Happy New You.

Improv For EveryoneIt’s a new year and a great excuse to tap into your creativity.  Feed your artistic soul with an Improv Class at The Box Theater. We kick off a new 6-week, Improv For Everyone class in January 2020, and you won’t want to miss it. Improv For Everyone

Have you already been training those improv muscles and are ready for Improv Level 4? We kick off this Longform Play and Performance class this month as well. You will want to get in on this course, as we only run it every so often. (Pre-requisites are Improv 1-3)Improv IV

New Pop Up Improv Show

IMG_3741 2

The Lightbulb Society presents The Roaring 20’s Rub, an improv show featuring improv teams Abridged and Trademark Pending Improv on January 18, 7pm $10.

New Drop-In Classes.

2The Box kicks off a new “Try Improv,” monthly workshop at The JCC at The Cohn Center on January 16, from 3:30-4:30pm. This no-commitment workshop is a great afternoon activity and is only $5. Pre-registration may be required.

1We will continue our “Try Improv,” workshop at The Bryan Glazer Family JCC on January 28 from 7-8:30pm. All are welcomed (adults only). It is only $5. Pre-registration may be required.

Dear Aunt Gertrude continues “Last Fri,” tradition and show in 2020.

Last Fri squareDear Aunt Gertrude is back with the “Last Fri,” pop up show on Friday, Jan 31 at 7:30pm. They bring in guest improv teams from Tampa Bay and beyond and a guest monologist too. Come enjoy some laughs.

A Cause To Laugh!

Come out this Friday and Saturday to The Box Improv Studio. The Box will host 10 improv teams over 2 evenings on November 8th and 9th (7pm) . We don’t have much, but what we do have (A humble stage and friends who are talented improvisers), we will use for good.

Help us make an impact.

Copy of Copy of Help us help others! (6)

ALL TICKET SALES GO TO THE BAHAMAS HURRICANE RELIEF EFFORT.

Can’t make the show? Then consider donating anyway. Tickets and Donations

“The Box, Tampa, and Me”

By David Wheeler

Can I be real with you for a second?
Like, really real?
Yes?
Okay, good.

About three years ago, I moved here from Kentucky to be a professor at the University of Tampa. And I love the job. I also love the sunshine, the palm trees, the Spanish moss that grows on southern live oaks, and the manager’s special at Jason’s Deli on Fowler. I’m a man of simple pleasures.

But something was missing.

My people. My group. My collaborative mission. And a goal to work toward with this group. Where would I find such a thing?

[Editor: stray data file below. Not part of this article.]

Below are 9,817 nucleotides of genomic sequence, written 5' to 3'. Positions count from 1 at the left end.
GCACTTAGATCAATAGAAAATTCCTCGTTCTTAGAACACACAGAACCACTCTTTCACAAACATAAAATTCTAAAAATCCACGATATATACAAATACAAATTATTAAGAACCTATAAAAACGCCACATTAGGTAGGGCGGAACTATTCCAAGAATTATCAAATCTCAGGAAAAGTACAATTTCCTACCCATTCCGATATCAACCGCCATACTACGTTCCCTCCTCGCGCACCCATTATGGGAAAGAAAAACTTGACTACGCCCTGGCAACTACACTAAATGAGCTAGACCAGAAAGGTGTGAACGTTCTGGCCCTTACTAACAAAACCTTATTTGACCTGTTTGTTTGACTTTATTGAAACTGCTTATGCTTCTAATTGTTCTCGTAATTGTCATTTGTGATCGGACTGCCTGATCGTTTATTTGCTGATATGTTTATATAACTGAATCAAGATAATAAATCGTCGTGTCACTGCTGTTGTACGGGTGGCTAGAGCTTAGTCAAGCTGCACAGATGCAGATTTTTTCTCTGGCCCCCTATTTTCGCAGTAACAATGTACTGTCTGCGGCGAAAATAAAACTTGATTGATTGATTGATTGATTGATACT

Enter The Box, stage right. Never in a million theater seasons would I have imagined that improvisational comedy would be the missing ingredient in my Tampa life, but it surely was. Turns out I fit in well with creative types who like to perform. And I’m starting to realize that the lessons you learn in improv class are equally applicable to daily life. These life lessons come from my fabulous Box instructors (in chronological order of when they taught me): Michele, Alain, Paulie, Crystal, Rebecca, and Andrew.

Give yourself a challenge.

In the middle of my first performance in my Level 1 student showcase, I was pretending to be a DJ at a radio station. But there was no conflict, no tension, no pressure in the scene. Only after leaving the stage did I remember that I could have given myself a challenge — for example, pretending that I got a call from the station manager saying this was our last day on the air. What would I do if it was my last day on the air? In a way, improv is like embodying the advice about “living every day like it’s your last.” The Box helps me remember to challenge myself.

Be more specific.

I’m always telling my students to be more specific in the papers and articles they write for my class. But how often in our daily lives do we remember to be specific? How often, in the stories we tell people, do we remember to add the “telling detail”? In one of our classes, Crystal gave a great example. If you’re on stage, you can hold up a cupped hand and say, “Look at this!” Or you can hold up a cupped hand and say, “Look at this one-eyed toad!” Only one of those spurs a flood of creativity. Specificity encourages creativity.

You can never “yes and” too much.

The Box also taught me what Jim Carrey’s character from “Yes Man,” has known since 2008: Saying “yes” to opportunities leads to an infinitely more creative life, with untold opportunities for growth. This tenet of improv is one reason why this form of comedy works with my personality more than other forms. Because it’s about teamwork. It’s about building something together. It’s about making each other look good. It’s about the community more than the individual.

One time my classmate Taylor constructively pointed out when I’d negated my classmate Anne in a scene. I didn’t even realize I had done it. But once it was pointed out to me, I made a conscious effort to say “yes” to new assertions as they arose. I made sure to accept — and add to — what my teammates gave me. That’s also not a bad way to live your life.

David Wheeler

 

David Wheeler is a journalism professor at The University of Tampa and a frequent contributor to CNN and The Atlantic. Follow him on Twitter @WheelerWorkshop.